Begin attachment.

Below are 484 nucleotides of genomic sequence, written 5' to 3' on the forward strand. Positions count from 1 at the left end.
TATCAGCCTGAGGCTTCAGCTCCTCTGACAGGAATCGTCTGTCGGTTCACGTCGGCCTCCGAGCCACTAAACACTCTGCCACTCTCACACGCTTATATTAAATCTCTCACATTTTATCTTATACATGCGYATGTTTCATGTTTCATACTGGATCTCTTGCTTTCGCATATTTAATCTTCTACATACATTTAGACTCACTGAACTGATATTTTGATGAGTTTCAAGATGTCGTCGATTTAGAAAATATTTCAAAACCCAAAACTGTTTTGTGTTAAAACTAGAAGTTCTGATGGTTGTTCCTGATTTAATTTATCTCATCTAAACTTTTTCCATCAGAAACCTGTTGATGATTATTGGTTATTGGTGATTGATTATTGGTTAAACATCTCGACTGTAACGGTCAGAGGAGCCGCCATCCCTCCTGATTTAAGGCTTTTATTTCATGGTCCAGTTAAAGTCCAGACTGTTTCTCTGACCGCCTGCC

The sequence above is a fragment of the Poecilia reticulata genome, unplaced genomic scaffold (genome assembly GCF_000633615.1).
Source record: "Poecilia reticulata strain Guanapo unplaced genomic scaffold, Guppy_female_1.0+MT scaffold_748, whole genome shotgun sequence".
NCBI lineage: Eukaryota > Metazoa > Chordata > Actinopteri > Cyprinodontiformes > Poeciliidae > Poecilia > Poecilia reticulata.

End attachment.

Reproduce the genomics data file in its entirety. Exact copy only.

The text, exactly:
Below are 484 nucleotides of genomic sequence, written 5' to 3' on the forward strand. Positions count from 1 at the left end.
TATCAGCCTGAGGCTTCAGCTCCTCTGACAGGAATCGTCTGTCGGTTCACGTCGGCCTCCGAGCCACTAAACACTCTGCCACTCTCACACGCTTATATTAAATCTCTCACATTTTATCTTATACATGCGYATGTTTCATGTTTCATACTGGATCTCTTGCTTTCGCATATTTAATCTTCTACATACATTTAGACTCACTGAACTGATATTTTGATGAGTTTCAAGATGTCGTCGATTTAGAAAATATTTCAAAACCCAAAACTGTTTTGTGTTAAAACTAGAAGTTCTGATGGTTGTTCCTGATTTAATTTATCTCATCTAAACTTTTTCCATCAGAAACCTGTTGATGATTATTGGTTATTGGTGATTGATTATTGGTTAAACATCTCGACTGTAACGGTCAGAGGAGCCGCCATCCCTCCTGATTTAAGGCTTTTATTTCATGGTCCAGTTAAAGTCCAGACTGTTTCTCTGACCGCCTGCC

The sequence above is a fragment of the Poecilia reticulata genome, unplaced genomic scaffold (genome assembly GCF_000633615.1).
Source record: "Poecilia reticulata strain Guanapo unplaced genomic scaffold, Guppy_female_1.0+MT scaffold_748, whole genome shotgun sequence".
NCBI lineage: Eukaryota > Metazoa > Chordata > Actinopteri > Cyprinodontiformes > Poeciliidae > Poecilia > Poecilia reticulata.